The majority of us in the legal field utilize the Internet on a daily basis. E-mail access and research via the Web is commonplace. The type of research conducted could range from locating a phone number, to obtaining a government form, to gathering company data, to finding a recent court decision. If the searcher is not sure of the Web site address (URL), a list of possible Web pages is usually retrieved through a search engine.
Studies have shown that Google (www.google.com) is the most commonly used search engine. Google is wonderful and is usually a first stop for most general searches. However, individuals who research for a living take it a step further and run their query in more than one search engine. Why? Because the results from each engine, either the ranking and/or actual sites, will be quite different in each. Dont put all your eggs in one basket, so to speak. In her article Searching about Search Engines, Cindy Carlson noted that utilizing more than one search engine can fill in coverage gaps and put the currency of the indexing into perspective.
Using other search engines, virtual libraries, and portals in addition to, or instead of, Google can enhance the users end results. Remember, no search engine will retrieve everything. In fact, most only scratch the surface. Choosing the right site to begin a project will depend on the type of information needed and what the user already knows about the subject.
Popping key terms into Google is the perfect solution for obtaining quick general information. However, when conducting more in-depth research, the first step is to determine if the Web is the best resource. Consider standard book research or an online subscription-based product such as Westlaw, Lexis, or LOISLAW. If the decision is to proceed via the Web, it may prove worthwhile to run the query through several search tools.
So, the next time you are conducting legal or detailed research online, try some of the sites provided below. This is only a small sampling of options available. For a more comprehensive listing, check out either Search Engine Watch (www.searchenginewatch.com) or Search Engine Showdown (www.searchengineshowdown.com).
This tool is a clustering engine. It automatically categorizes the results, refining the search, and offers a very clean interface. Users can search the entire Web or limit it to a specific source. For example, the searcher can just run the query in PubMed, FirstGov, CNN, or eBay.
Teomas index of sites is not the size of Google, but still produces a quality results list. According to its About page, Teoma utilizes an approach called subject specific popularity to rank the results.
This engine offers two special features Refine and Resources. Refine suggests terms, which link to a more specific outcome list, as a means to focus the search. Resources are links to other related topics and Web pages which may be of interest.
The interface is very simple and it has no advertisements. Its index is extremely small compared to the major players and it even offers links to several other engines. Basically, this site promotes the use of alternative engines. However, it produces good results.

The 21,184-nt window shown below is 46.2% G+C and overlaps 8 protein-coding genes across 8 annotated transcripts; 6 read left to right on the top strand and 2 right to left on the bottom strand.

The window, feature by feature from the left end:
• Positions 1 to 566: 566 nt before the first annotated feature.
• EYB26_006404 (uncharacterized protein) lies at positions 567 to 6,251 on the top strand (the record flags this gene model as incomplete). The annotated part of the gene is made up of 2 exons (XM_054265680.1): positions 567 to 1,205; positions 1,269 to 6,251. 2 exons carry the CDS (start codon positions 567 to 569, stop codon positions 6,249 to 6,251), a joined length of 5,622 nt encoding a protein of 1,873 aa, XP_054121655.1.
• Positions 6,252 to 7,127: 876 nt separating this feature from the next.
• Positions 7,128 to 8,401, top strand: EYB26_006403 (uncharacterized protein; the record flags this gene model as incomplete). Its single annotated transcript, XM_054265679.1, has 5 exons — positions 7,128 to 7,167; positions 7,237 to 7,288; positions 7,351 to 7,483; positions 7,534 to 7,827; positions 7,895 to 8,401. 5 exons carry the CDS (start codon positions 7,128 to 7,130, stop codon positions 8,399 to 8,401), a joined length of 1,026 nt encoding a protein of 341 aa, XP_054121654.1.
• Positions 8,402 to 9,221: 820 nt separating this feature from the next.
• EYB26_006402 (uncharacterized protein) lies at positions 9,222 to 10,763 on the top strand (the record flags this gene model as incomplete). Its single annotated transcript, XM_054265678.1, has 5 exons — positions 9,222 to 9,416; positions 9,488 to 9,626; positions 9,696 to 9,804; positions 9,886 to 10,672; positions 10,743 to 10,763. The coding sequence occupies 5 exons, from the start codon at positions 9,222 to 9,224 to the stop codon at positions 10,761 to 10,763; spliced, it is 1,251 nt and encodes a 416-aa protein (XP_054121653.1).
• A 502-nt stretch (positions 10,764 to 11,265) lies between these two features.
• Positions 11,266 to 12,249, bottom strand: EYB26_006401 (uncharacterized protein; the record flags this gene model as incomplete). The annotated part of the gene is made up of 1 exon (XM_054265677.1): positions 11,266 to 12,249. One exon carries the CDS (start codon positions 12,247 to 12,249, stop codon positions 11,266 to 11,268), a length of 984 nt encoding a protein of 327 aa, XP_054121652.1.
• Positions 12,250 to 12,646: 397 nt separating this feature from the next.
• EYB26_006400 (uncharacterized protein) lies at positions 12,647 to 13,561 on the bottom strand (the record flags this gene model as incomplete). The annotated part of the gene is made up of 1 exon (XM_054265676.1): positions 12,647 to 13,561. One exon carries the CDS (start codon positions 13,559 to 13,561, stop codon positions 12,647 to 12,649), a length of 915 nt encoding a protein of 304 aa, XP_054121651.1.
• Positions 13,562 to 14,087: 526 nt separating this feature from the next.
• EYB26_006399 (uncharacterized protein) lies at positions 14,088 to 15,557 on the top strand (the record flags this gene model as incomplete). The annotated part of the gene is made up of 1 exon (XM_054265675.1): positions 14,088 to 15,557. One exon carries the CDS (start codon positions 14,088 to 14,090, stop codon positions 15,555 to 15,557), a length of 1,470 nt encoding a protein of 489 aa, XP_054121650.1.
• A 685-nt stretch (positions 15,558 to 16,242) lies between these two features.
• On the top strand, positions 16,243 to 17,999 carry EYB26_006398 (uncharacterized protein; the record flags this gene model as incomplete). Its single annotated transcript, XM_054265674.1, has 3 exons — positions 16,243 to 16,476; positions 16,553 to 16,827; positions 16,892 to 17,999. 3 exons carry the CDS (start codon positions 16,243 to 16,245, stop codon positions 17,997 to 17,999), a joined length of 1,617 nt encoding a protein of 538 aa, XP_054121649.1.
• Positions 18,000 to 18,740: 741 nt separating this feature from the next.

Gigablast supports Boolean operators and offers a special feature called GigaBits. GigaBits (found at the top of the results page) are other terms that may assist in refining the initial search.
This search engine, powered by Yahoo, offers Web, picture, news, video and audio searches from its homepage. A favorite of some professional researchers, it supports Boolean operators and permits the user to search within the results to refine the hit list.
OTHER SEARCHING TOOLS:
This is a comprehensive gateway to everything government. Searching this site will lead the user to information from all levels of federal and state government. FirstGov is a portal with almost endless links to agencies, statistics, forms, laws & regulations, business resources and tribal governments.
American Law Sources Online (ALSO) (www.lawsource.com/also/)
The homepage describes this site as a comprehensive, uniform, and useful compilation of links to freely accessible on-line sources of law for the US and Canada. In other words, it does not provide the actual information, but rather, links to the places the user needs to go. Google powers the searching and the site is regularly updated.
Federal and state legal resources are presented in a very clean format. Test it out by choosing Wisconsin. Find access to court decisions, legislation, local rules, administrative information plus much more. There is also a comprehensive listing of law reviews, uniform laws, and amicus curiae briefs.
Created by librarians, it is a great place for academic type research. Its powerful search engine supports truncation, as well as, Boolean and proximity operators.
Subject areas include: Business & Economics, Ejournals, Gover
nment Info, Maps & GIS, and SocSci/Humanities. Because the results are expert selected the hit list is usually quite small but relevant. Fee-based resources are clearly marked.
Bev Butula is a reference librarian at Davis & Kuelthau in Milwaukee.